• Don’t watch TV or a movie right before bed. Sometimes the images and the experiences of what was just watched can stay with us, keeping us up at night. If sleeping continues to be a challenge, permanently remove the distractions in the bedroom such as a television or computer.
  • Get enough exercise. The endorphins that are released during exercise can facilitate feeling good in general. Also, getting a good workout during the day can facilitate enough fatigue later in the day to help you fall asleep.
  • Eat healthy. Healthy food can keep you in touch with the natural cycles of sleep and rest that your body needs.
  • Laugh. It’s just good medicine.

And if these remedies aren’t successful, visit a mental health professional who can explore the specific cause of your insomnia and develop an appropriate treatment plan.

Simple Treatments for Insomnia


Insomnia is the most common medical complaint when it comes to sleeping. People rarely tell their doctor, “I’m sleeping too much.” Although, this can happen with those who are depressed or who are feeling the side effects of medication. But on the whole, when people complain about sleeping, they are often saying that they’re just not getting enough of it.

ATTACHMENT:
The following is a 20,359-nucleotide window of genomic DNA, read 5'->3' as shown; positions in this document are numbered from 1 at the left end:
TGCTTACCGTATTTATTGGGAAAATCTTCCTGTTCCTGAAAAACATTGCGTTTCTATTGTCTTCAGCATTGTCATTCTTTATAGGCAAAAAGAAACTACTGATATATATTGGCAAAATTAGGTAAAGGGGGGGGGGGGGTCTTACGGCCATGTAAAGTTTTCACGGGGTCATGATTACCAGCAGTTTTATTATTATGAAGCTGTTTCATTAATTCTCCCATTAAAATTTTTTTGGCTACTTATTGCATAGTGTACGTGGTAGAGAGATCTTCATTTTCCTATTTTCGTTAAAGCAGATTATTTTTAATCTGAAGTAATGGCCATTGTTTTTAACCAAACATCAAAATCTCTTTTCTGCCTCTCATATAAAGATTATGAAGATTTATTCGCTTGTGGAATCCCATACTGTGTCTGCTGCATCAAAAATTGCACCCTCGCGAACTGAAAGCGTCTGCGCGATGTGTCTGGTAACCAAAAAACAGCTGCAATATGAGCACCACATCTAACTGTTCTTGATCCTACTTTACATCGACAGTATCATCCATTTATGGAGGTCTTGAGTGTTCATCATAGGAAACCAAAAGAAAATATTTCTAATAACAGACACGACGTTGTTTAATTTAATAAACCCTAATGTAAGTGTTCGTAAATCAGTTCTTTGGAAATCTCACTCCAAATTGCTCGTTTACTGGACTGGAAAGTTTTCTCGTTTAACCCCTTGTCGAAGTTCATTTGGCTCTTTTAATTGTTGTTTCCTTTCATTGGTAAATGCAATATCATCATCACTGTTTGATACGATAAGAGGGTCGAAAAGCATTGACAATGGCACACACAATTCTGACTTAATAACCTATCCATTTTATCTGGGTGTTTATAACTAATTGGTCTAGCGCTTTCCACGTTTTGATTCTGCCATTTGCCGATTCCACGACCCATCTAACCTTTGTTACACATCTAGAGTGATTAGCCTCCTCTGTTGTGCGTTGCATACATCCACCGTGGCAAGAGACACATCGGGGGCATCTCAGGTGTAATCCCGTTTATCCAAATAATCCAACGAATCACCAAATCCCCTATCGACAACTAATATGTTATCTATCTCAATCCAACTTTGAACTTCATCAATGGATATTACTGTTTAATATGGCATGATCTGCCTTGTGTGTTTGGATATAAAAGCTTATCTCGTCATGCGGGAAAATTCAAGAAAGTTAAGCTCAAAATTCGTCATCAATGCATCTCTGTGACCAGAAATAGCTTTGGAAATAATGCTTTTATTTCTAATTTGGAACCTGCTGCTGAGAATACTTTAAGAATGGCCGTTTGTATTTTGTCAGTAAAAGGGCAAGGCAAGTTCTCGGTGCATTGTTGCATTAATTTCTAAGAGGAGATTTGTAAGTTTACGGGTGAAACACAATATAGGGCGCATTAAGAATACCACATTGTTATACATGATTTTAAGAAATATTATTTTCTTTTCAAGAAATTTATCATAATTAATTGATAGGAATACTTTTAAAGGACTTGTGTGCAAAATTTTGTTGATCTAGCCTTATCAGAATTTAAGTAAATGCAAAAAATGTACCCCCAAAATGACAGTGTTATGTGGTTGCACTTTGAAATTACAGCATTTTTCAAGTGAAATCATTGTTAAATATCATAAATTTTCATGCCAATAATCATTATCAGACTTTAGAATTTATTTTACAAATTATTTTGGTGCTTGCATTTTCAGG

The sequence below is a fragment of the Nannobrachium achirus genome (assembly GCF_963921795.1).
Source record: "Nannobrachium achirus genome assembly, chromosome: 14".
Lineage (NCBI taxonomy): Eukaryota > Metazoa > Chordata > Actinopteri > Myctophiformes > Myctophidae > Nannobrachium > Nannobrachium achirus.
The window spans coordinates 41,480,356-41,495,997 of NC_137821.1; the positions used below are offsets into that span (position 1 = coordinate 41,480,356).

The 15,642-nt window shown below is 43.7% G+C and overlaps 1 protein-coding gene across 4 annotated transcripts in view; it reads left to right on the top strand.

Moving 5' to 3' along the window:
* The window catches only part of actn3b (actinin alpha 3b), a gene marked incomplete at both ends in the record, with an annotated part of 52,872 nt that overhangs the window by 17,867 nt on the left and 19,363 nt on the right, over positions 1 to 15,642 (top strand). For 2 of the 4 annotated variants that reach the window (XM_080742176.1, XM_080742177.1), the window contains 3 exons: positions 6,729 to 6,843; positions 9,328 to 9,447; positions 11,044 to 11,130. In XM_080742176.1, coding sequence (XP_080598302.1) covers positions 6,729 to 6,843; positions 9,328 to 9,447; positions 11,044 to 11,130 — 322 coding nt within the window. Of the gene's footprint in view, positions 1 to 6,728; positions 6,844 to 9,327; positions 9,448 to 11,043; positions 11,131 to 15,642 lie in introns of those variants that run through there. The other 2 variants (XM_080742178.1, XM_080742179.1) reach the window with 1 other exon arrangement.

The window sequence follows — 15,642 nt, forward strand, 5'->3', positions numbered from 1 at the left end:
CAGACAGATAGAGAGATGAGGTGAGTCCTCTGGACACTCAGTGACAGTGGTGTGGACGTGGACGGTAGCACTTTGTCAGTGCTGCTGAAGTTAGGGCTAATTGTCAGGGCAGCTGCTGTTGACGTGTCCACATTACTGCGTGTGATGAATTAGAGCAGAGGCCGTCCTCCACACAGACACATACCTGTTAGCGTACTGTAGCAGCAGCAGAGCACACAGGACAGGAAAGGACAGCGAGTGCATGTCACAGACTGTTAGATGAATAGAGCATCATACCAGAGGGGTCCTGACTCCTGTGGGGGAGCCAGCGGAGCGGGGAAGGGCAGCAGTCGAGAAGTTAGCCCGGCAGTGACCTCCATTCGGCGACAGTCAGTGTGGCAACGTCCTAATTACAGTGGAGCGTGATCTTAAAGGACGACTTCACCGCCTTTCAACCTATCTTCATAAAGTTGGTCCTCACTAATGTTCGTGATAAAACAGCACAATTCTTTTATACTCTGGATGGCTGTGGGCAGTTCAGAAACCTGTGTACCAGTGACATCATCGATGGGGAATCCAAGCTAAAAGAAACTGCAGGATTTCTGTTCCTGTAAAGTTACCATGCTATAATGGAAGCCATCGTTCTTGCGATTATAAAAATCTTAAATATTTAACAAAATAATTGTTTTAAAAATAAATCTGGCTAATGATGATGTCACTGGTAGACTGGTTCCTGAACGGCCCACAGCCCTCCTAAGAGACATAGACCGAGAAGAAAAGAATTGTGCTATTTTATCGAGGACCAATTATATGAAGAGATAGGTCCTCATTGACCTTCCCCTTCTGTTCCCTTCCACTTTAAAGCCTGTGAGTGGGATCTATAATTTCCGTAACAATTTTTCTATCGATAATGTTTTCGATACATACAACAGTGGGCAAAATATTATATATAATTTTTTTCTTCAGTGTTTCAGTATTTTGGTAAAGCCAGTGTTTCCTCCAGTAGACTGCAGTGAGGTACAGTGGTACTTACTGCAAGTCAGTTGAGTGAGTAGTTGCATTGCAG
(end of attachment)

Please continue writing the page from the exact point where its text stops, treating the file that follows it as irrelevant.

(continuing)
Typically, insomnia is either the result of something simple, like drinking too much caffeine during the day or too many responsibilities. Or it’s a symptom of a larger problem. It could be a sign or an indication of a medical disorder or a psychological illness, such as depression or anxiety.

Some of the symptoms of insomnia include:

  • Exhausting sleep
  • Difficulty falling asleep despite being tired
  • Waking up frequently during the night
  • Trouble getting back to sleep when awakened
  • Difficulty concentrating during the day
  • Daytime drowsiness, fatigue, or irritability
  • Waking up too early in the morning